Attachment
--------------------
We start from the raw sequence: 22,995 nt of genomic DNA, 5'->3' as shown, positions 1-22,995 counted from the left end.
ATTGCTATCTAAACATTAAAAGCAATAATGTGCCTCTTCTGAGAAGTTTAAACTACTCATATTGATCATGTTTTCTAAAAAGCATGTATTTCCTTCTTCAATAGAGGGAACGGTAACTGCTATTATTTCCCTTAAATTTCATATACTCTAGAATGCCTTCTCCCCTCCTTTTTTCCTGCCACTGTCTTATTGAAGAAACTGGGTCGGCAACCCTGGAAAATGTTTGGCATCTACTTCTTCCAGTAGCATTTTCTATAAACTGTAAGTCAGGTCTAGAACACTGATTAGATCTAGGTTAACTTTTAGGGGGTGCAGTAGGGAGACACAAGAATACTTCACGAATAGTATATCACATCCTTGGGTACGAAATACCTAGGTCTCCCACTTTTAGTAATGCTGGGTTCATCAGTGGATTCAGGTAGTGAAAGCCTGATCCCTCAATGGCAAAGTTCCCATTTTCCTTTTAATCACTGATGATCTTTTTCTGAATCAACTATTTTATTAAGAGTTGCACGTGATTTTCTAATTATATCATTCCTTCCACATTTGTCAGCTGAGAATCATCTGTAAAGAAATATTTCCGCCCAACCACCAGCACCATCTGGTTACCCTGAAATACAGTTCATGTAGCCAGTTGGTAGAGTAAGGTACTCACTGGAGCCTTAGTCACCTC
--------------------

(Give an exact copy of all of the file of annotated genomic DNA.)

We start from the raw sequence: 22,995 nt of genomic DNA, 5'->3' as shown, positions 1-22,995 counted from the left end.
ATTGCTATCTAAACATTAAAAGCAATAATGTGCCTCTTCTGAGAAGTTTAAACTACTCATATTGATCATGTTTTCTAAAAAGCATGTATTTCCTTCTTCAATAGAGGGAACGGTAACTGCTATTATTTCCCTTAAATTTCATATACTCTAGAATGCCTTCTCCCCTCCTTTTTTCCTGCCACTGTCTTATTGAAGAAACTGGGTCGGCAACCCTGGAAAATGTTTGGCATCTACTTCTTCCAGTAGCATTTTCTATAAACTGTAAGTCAGGTCTAGAACACTGATTAGATCTAGGTTAACTTTTAGGGGGTGCAGTAGGGAGACACAAGAATACTTCACGAATAGTATATCACATCCTTGGGTACGAAATACCTAGGTCTCCCACTTTTAGTAATGCTGGGTTCATCAGTGGATTCAGGTAGTGAAAGCCTGATCCCTCAATGGCAAAGTTCCCATTTTCCTTTTAATCACTGATGATCTTTTTCTGAATCAACTATTTTATTAAGAGTTGCACGTGATTTTCTAATTATATCATTCCTTCCACATTTGTCAGCTGAGAATCATCTGTAAAGAAATATTTCCGCCCAACCACCAGCACCATCTGGTTACCCTGAAATACAGTTCATGTAGCCAGTTGGTAGAGTAAGGTACTCACTGGAGCCTTAGTCACCTC